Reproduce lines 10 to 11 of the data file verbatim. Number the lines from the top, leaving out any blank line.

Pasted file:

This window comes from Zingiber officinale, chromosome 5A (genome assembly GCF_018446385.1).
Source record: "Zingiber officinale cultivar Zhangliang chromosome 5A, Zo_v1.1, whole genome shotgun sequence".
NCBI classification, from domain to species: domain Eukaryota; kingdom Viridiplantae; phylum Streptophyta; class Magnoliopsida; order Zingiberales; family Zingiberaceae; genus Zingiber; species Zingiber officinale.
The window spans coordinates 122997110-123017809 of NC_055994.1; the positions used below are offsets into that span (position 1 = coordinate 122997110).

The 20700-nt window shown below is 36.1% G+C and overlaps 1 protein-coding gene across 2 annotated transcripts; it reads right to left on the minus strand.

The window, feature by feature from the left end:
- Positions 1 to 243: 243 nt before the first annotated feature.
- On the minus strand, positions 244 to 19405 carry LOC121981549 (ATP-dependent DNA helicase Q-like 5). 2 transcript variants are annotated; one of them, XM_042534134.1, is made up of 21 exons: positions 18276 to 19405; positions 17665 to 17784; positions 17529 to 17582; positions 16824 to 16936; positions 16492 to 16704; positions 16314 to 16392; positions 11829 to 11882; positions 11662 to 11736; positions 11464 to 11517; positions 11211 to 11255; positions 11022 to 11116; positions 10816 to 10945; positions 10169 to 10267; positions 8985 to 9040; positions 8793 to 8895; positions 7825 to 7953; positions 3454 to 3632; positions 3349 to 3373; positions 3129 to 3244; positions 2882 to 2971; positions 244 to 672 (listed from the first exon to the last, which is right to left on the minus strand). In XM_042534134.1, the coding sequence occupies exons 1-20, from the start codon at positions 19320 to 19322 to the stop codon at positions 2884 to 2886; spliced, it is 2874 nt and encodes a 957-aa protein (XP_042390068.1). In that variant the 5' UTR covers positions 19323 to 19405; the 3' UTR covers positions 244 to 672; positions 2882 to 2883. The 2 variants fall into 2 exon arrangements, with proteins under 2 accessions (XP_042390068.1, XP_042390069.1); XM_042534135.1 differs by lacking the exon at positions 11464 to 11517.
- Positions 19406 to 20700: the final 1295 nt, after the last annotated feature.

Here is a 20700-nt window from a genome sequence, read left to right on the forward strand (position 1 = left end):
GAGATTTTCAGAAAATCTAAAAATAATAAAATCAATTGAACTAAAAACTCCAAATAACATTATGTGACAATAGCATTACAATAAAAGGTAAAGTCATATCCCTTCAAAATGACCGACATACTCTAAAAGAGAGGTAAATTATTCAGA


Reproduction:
Here is a 20700-nt window from a genome sequence, read left to right on the forward strand (position 1 = left end):
GAGATTTTCAGAAAATCTAAAAATAATAAAATCAATTGAACTAAAAACTCCAAATAACATTATGTGACAATAGCATTACAATAAAAGGTAAAGTCATATCCCTTCAAAATGACCGACATACTCTAAAAGAGAGGTAAATTATTCAGA